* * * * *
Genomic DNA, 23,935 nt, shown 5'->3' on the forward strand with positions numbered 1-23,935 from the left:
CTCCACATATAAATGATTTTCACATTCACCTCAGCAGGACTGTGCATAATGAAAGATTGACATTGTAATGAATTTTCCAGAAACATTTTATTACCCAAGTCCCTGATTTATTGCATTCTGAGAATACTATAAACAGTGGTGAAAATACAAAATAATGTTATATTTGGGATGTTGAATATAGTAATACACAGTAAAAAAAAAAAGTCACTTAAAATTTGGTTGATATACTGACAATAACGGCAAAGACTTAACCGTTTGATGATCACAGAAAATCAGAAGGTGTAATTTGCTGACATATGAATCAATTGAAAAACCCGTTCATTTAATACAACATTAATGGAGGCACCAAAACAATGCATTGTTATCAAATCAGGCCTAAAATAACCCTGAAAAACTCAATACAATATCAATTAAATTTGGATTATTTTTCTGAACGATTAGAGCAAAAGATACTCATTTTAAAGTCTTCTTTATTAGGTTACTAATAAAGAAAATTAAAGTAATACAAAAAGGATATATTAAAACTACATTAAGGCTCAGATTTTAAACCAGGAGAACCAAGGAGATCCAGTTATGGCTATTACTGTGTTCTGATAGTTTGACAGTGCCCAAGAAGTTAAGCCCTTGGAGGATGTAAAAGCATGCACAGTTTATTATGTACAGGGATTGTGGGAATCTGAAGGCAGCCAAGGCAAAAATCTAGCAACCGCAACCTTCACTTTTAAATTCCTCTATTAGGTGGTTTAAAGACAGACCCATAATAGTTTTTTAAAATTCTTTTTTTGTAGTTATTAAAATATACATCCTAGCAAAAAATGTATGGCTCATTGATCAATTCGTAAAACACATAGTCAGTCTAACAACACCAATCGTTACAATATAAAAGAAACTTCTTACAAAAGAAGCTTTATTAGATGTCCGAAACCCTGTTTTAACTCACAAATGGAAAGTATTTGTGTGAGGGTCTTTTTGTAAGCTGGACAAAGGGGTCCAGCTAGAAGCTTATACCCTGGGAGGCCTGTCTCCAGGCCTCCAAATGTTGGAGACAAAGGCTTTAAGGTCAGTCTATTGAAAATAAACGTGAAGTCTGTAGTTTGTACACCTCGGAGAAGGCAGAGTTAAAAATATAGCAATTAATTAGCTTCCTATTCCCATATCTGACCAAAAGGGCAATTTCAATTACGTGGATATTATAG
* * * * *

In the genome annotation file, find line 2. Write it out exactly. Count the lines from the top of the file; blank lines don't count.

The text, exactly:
CTCCACATATAAATGATTTTCACATTCACCTCAGCAGGACTGTGCATAATGAAAGATTGACATTGTAATGAATTTTCCAGAAACATTTTATTACCCAAGTCCCTGATTTATTGCATTCTGAGAATACTATAAACAGTGGTGAAAATACAAAATAATGTTATATTTGGGATGTTGAATATAGTAATACACAGTAAAAAAAAAAAGTCACTTAAAATTTGGTTGATATACTGACAATAACGGCAAAGACTTAACCGTTTGATGATCACAGAAAATCAGAAGGTGTAATTTGCTGACATATGAATCAATTGAAAAACCCGTTCATTTAATACAACATTAATGGAGGCACCAAAACAATGCATTGTTATCAAATCAGGCCTAAAATAACCCTGAAAAACTCAATACAATATCAATTAAATTTGGATTATTTTTCTGAACGATTAGAGCAAAAGATACTCATTTTAAAGTCTTCTTTATTAGGTTACTAATAAAGAAAATTAAAGTAATACAAAAAGGATATATTAAAACTACATTAAGGCTCAGATTTTAAACCAGGAGAACCAAGGAGATCCAGTTATGGCTATTACTGTGTTCTGATAGTTTGACAGTGCCCAAGAAGTTAAGCCCTTGGAGGATGTAAAAGCATGCACAGTTTATTATGTACAGGGATTGTGGGAATCTGAAGGCAGCCAAGGCAAAAATCTAGCAACCGCAACCTTCACTTTTAAATTCCTCTATTAGGTGGTTTAAAGACAGACCCATAATAGTTTTTTAAAATTCTTTTTTTGTAGTTATTAAAATATACATCCTAGCAAAAAATGTATGGCTCATTGATCAATTCGTAAAACACATAGTCAGTCTAACAACACCAATCGTTACAATATAAAAGAAACTTCTTACAAAAGAAGCTTTATTAGATGTCCGAAACCCTGTTTTAACTCACAAATGGAAAGTATTTGTGTGAGGGTCTTTTTGTAAGCTGGACAAAGGGGTCCAGCTAGAAGCTTATACCCTGGGAGGCCTGTCTCCAGGCCTCCAAATGTTGGAGACAAAGGCTTTAAGGTCAGTCTATTGAAAATAAACGTGAAGTCTGTAGTTTGTACACCTCGGAGAAGGCAGAGTTAAAAATATAGCAATTAATTAGCTTCCTATTCCCATATCTGACCAAAAGGGCAATTTCAATTACGTGGATATTATAG